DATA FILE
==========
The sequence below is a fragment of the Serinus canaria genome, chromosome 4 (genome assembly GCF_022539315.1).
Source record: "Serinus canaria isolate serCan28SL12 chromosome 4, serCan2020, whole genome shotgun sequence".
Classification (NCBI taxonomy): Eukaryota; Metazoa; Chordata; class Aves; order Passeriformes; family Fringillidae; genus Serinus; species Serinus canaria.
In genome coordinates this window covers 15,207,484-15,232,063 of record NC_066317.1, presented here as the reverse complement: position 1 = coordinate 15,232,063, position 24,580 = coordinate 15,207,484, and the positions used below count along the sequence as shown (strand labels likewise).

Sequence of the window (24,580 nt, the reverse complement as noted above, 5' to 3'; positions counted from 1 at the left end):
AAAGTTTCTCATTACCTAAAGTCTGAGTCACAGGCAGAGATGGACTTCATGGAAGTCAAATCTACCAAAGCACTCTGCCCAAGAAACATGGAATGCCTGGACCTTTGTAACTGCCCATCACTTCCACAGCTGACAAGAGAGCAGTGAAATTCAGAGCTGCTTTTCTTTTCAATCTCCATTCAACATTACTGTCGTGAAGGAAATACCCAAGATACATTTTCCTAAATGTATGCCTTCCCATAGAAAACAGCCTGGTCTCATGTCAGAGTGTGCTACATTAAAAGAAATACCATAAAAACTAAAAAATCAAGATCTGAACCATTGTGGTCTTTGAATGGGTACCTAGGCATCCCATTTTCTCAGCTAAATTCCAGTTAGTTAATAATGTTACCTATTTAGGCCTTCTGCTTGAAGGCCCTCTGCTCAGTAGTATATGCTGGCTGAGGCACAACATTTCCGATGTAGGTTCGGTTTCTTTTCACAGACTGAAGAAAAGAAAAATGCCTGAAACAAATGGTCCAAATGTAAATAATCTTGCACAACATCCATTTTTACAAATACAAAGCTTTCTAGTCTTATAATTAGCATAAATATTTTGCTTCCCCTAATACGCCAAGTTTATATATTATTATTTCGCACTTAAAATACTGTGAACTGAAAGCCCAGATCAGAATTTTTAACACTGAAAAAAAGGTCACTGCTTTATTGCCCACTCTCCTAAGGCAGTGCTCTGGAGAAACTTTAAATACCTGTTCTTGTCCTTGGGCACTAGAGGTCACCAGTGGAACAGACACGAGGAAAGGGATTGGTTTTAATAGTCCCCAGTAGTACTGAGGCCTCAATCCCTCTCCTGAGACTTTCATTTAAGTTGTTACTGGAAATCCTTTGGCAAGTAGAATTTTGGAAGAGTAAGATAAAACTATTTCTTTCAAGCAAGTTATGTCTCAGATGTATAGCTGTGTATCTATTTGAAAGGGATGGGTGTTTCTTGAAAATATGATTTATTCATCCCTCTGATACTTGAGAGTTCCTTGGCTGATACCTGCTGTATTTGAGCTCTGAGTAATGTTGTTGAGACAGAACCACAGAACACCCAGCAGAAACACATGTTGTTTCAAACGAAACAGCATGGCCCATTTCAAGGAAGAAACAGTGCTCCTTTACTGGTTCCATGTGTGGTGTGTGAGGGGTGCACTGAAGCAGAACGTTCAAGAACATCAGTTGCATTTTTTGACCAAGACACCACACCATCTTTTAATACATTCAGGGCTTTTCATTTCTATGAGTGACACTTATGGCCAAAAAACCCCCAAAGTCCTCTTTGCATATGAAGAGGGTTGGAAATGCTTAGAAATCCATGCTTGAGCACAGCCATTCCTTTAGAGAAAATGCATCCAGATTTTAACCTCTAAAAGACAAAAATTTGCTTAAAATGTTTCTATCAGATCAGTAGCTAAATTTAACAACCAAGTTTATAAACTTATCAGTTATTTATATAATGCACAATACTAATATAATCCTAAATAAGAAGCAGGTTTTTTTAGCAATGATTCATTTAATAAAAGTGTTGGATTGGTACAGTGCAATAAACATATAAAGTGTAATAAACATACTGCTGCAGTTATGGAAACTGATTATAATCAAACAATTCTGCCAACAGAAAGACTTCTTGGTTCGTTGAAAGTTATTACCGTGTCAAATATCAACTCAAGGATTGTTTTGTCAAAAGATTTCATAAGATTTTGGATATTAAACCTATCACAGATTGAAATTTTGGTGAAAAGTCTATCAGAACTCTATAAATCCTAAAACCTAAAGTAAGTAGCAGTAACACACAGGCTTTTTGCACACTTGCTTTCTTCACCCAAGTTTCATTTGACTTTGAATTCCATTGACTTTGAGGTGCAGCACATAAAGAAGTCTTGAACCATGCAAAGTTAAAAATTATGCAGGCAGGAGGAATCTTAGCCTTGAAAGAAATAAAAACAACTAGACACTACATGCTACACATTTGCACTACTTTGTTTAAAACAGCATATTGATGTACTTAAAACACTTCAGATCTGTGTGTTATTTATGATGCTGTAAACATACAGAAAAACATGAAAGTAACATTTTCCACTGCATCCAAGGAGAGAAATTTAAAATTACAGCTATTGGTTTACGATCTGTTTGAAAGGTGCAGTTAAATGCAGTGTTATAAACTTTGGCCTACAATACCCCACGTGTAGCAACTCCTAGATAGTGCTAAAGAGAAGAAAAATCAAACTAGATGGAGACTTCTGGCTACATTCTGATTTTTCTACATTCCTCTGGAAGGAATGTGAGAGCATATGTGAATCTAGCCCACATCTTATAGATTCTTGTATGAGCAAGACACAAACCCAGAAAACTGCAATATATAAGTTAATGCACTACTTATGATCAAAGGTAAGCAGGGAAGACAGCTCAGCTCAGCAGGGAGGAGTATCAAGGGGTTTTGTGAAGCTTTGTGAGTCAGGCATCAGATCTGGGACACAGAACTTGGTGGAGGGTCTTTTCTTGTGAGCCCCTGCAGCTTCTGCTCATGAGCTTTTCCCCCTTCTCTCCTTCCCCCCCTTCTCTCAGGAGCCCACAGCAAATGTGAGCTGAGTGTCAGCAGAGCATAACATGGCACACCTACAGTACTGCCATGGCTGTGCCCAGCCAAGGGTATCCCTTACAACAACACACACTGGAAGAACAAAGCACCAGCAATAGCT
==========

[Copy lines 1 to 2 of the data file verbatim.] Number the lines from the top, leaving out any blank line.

The sequence below is a fragment of the Serinus canaria genome, chromosome 4 (genome assembly GCF_022539315.1).
Source record: "Serinus canaria isolate serCan28SL12 chromosome 4, serCan2020, whole genome shotgun sequence".